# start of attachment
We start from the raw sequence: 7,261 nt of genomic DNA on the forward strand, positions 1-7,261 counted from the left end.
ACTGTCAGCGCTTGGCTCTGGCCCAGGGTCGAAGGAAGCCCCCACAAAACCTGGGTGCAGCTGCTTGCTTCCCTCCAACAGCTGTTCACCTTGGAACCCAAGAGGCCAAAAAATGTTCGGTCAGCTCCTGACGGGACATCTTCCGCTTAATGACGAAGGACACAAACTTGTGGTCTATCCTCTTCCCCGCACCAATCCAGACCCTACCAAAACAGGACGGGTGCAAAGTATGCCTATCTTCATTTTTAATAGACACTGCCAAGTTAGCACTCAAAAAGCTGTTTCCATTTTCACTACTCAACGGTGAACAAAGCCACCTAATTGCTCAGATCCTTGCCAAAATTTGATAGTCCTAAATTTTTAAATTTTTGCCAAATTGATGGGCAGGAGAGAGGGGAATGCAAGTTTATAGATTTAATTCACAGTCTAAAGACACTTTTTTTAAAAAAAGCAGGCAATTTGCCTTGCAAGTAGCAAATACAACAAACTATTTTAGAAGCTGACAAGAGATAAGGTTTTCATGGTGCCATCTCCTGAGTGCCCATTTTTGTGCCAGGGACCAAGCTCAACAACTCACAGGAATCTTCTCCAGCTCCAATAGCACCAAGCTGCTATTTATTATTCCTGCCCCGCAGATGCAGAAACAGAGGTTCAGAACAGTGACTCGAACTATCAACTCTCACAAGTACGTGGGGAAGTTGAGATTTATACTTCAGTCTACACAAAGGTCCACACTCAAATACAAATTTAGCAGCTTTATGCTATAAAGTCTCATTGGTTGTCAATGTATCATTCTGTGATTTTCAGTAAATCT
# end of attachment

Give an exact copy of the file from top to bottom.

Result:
We start from the raw sequence: 7,261 nt of genomic DNA on the forward strand, positions 1-7,261 counted from the left end.
ACTGTCAGCGCTTGGCTCTGGCCCAGGGTCGAAGGAAGCCCCCACAAAACCTGGGTGCAGCTGCTTGCTTCCCTCCAACAGCTGTTCACCTTGGAACCCAAGAGGCCAAAAAATGTTCGGTCAGCTCCTGACGGGACATCTTCCGCTTAATGACGAAGGACACAAACTTGTGGTCTATCCTCTTCCCCGCACCAATCCAGACCCTACCAAAACAGGACGGGTGCAAAGTATGCCTATCTTCATTTTTAATAGACACTGCCAAGTTAGCACTCAAAAAGCTGTTTCCATTTTCACTACTCAACGGTGAACAAAGCCACCTAATTGCTCAGATCCTTGCCAAAATTTGATAGTCCTAAATTTTTAAATTTTTGCCAAATTGATGGGCAGGAGAGAGGGGAATGCAAGTTTATAGATTTAATTCACAGTCTAAAGACACTTTTTTTAAAAAAAGCAGGCAATTTGCCTTGCAAGTAGCAAATACAACAAACTATTTTAGAAGCTGACAAGAGATAAGGTTTTCATGGTGCCATCTCCTGAGTGCCCATTTTTGTGCCAGGGACCAAGCTCAACAACTCACAGGAATCTTCTCCAGCTCCAATAGCACCAAGCTGCTATTTATTATTCCTGCCCCGCAGATGCAGAAACAGAGGTTCAGAACAGTGACTCGAACTATCAACTCTCACAAGTACGTGGGGAAGTTGAGATTTATACTTCAGTCTACACAAAGGTCCACACTCAAATACAAATTTAGCAGCTTTATGCTATAAAGTCTCATTGGTTGTCAATGTATCATTCTGTGATTTTCAGTAAATCT